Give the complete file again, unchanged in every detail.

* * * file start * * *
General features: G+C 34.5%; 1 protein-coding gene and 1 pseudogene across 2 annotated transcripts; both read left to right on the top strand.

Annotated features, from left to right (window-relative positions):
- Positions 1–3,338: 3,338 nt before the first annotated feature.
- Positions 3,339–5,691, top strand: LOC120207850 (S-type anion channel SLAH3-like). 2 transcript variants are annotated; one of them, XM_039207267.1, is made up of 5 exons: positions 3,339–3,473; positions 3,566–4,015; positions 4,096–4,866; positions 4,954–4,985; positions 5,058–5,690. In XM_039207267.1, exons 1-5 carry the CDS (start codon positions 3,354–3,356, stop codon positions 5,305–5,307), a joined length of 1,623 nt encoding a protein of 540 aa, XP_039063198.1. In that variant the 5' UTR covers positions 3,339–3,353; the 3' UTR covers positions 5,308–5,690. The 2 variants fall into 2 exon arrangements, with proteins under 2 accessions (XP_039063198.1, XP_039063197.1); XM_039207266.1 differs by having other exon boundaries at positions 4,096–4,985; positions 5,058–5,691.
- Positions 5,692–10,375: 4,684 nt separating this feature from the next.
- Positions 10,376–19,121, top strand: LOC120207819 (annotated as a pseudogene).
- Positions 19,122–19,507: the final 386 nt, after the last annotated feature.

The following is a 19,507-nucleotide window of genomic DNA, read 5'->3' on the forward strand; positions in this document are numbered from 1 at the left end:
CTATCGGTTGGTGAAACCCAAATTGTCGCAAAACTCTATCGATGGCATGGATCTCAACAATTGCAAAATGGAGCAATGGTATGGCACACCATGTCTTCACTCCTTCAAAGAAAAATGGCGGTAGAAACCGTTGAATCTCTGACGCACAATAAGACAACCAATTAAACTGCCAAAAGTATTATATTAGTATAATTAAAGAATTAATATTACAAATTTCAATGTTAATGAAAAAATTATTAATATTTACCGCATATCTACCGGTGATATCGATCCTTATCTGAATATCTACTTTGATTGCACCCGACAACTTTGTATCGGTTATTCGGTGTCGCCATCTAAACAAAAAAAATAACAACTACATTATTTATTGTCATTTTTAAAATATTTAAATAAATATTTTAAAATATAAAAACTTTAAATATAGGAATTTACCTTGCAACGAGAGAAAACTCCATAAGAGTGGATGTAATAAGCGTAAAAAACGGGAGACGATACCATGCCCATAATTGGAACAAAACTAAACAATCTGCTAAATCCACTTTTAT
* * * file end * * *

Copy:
General features: G+C 34.5%; 1 protein-coding gene and 1 pseudogene across 2 annotated transcripts; both read left to right on the top strand.

Annotated features, from left to right (window-relative positions):
- Positions 1–3,338: 3,338 nt before the first annotated feature.
- Positions 3,339–5,691, top strand: LOC120207850 (S-type anion channel SLAH3-like). 2 transcript variants are annotated; one of them, XM_039207267.1, is made up of 5 exons: positions 3,339–3,473; positions 3,566–4,015; positions 4,096–4,866; positions 4,954–4,985; positions 5,058–5,690. In XM_039207267.1, exons 1-5 carry the CDS (start codon positions 3,354–3,356, stop codon positions 5,305–5,307), a joined length of 1,623 nt encoding a protein of 540 aa, XP_039063198.1. In that variant the 5' UTR covers positions 3,339–3,353; the 3' UTR covers positions 5,308–5,690. The 2 variants fall into 2 exon arrangements, with proteins under 2 accessions (XP_039063198.1, XP_039063197.1); XM_039207266.1 differs by having other exon boundaries at positions 4,096–4,985; positions 5,058–5,691.
- Positions 5,692–10,375: 4,684 nt separating this feature from the next.
- Positions 10,376–19,121, top strand: LOC120207819 (annotated as a pseudogene).
- Positions 19,122–19,507: the final 386 nt, after the last annotated feature.

The following is a 19,507-nucleotide window of genomic DNA, read 5'->3' on the forward strand; positions in this document are numbered from 1 at the left end:
CTATCGGTTGGTGAAACCCAAATTGTCGCAAAACTCTATCGATGGCATGGATCTCAACAATTGCAAAATGGAGCAATGGTATGGCACACCATGTCTTCACTCCTTCAAAGAAAAATGGCGGTAGAAACCGTTGAATCTCTGACGCACAATAAGACAACCAATTAAACTGCCAAAAGTATTATATTAGTATAATTAAAGAATTAATATTACAAATTTCAATGTTAATGAAAAAATTATTAATATTTACCGCATATCTACCGGTGATATCGATCCTTATCTGAATATCTACTTTGATTGCACCCGACAACTTTGTATCGGTTATTCGGTGTCGCCATCTAAACAAAAAAAATAACAACTACATTATTTATTGTCATTTTTAAAATATTTAAATAAATATTTTAAAATATAAAAACTTTAAATATAGGAATTTACCTTGCAACGAGAGAAAACTCCATAAGAGTGGATGTAATAAGCGTAAAAAACGGGAGACGATACCATGCCCATAATTGGAACAAAACTAAACAATCTGCTAAATCCACTTTTAT